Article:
It is here in this moment that Christ confirms He is the promised Messiah the Jews had been waiting for throughout so many generations, and consequently reveals He is going to build “His Church”. He calls Peter the “Rock” (using the word Petros, which is Greek for a moveable rock/stone), and then refers to Himself as Petra (which also means “rock” but has a much larger, fixed, and unmovable quality to it). He’s going to build the church upon Himself, the immoveable rock, also known as the capstone or cornerstone (See Psalm 118:22, Ephesians 2:19-22, I Peter 2:6-7). He then assures them that evil (even as strong as pagan immorality) is not going to be stronger than the church He builds.
This requires an examination of what “church” actually means. It’s not a particular denomination of Christianity or a physical place of worship that Jesus is talking about. “The church” is comprised of true worshippers of Christ who know and openly declare that He is the Messiah, Emmanuel, God with us, come to redeem sinners from the eternal consequences of their sin. They follow Him by first acknowledging their sinfulness in light of His holiness, turning away from their sin in repentance, accepting His sacrifice on the cross as payment for the sin debt they owe God, and then by pursuing HIS Truth and obeying His Word.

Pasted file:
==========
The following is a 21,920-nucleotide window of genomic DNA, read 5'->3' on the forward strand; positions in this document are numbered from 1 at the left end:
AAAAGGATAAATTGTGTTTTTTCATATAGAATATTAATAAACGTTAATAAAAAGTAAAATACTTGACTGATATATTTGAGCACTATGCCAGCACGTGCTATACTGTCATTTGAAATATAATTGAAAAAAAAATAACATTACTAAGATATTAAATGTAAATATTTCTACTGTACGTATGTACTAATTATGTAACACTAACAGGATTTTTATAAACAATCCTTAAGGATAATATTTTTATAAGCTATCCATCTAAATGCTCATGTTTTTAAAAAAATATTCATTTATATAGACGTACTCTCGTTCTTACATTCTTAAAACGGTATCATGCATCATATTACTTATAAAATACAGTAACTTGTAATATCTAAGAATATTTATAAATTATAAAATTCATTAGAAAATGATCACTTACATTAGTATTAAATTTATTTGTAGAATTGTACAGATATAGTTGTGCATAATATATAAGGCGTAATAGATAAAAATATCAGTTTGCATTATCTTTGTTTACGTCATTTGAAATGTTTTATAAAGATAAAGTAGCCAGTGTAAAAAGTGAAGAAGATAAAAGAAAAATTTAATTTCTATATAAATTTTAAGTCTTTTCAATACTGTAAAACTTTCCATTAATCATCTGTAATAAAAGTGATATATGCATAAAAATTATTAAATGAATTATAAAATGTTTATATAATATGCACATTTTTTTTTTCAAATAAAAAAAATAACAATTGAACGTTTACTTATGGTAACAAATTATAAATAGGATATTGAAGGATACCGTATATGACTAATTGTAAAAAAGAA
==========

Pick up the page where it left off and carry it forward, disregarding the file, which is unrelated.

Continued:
All believers then are to be involved in building the church through their allegiance to Christ and through the obedience in their lives to His teaching, but God makes it clear that HE will build His church. MAN does NOT build the church. We might build what we call a church building, but it is Christ Himself who builds the church of believers.
This can be a hopeful passage of encouragement for those in the ministry. The pressure comes off the servant, even though they have responsibility to handle the Word of Truth accurately and to share the gospel, to shepherd a group of believers well, and to live in congruency with their faith. It’s ultimately God who will “build”. The minister just needs to obey Christ in whatever God calls that servant to do, and He will take care of the results. There is no force strong enough to overcome the power of God, so as the world--full of evil--seeks in every conceivable way to destroy the church (from within and without), it is not as strong as the power of Jesus that actually builds and sustains the true church.